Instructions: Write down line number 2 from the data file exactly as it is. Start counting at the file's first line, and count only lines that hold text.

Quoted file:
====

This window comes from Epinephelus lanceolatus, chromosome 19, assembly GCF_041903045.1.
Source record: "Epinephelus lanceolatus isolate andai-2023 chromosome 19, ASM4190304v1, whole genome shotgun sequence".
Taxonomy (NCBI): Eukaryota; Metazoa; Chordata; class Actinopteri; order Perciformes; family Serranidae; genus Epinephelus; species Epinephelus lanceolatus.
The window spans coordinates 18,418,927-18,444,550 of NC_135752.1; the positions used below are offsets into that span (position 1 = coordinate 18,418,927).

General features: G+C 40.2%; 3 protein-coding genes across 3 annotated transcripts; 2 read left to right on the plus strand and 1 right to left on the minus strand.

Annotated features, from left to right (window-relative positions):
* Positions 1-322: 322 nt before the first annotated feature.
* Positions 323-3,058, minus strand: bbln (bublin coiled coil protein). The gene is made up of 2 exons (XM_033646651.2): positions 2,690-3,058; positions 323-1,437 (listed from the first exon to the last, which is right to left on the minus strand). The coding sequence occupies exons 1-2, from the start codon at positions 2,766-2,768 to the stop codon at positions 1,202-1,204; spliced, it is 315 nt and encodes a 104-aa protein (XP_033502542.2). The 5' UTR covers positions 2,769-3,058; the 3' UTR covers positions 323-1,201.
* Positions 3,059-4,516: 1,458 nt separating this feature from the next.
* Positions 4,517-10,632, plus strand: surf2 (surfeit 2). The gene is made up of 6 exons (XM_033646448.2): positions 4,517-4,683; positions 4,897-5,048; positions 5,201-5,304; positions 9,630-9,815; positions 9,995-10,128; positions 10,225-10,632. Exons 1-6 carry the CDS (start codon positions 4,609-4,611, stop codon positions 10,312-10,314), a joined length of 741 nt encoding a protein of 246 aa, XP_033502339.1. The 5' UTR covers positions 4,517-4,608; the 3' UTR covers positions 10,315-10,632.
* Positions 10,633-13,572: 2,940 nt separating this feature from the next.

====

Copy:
Source record: "Epinephelus lanceolatus isolate andai-2023 chromosome 19, ASM4190304v1, whole genome shotgun sequence".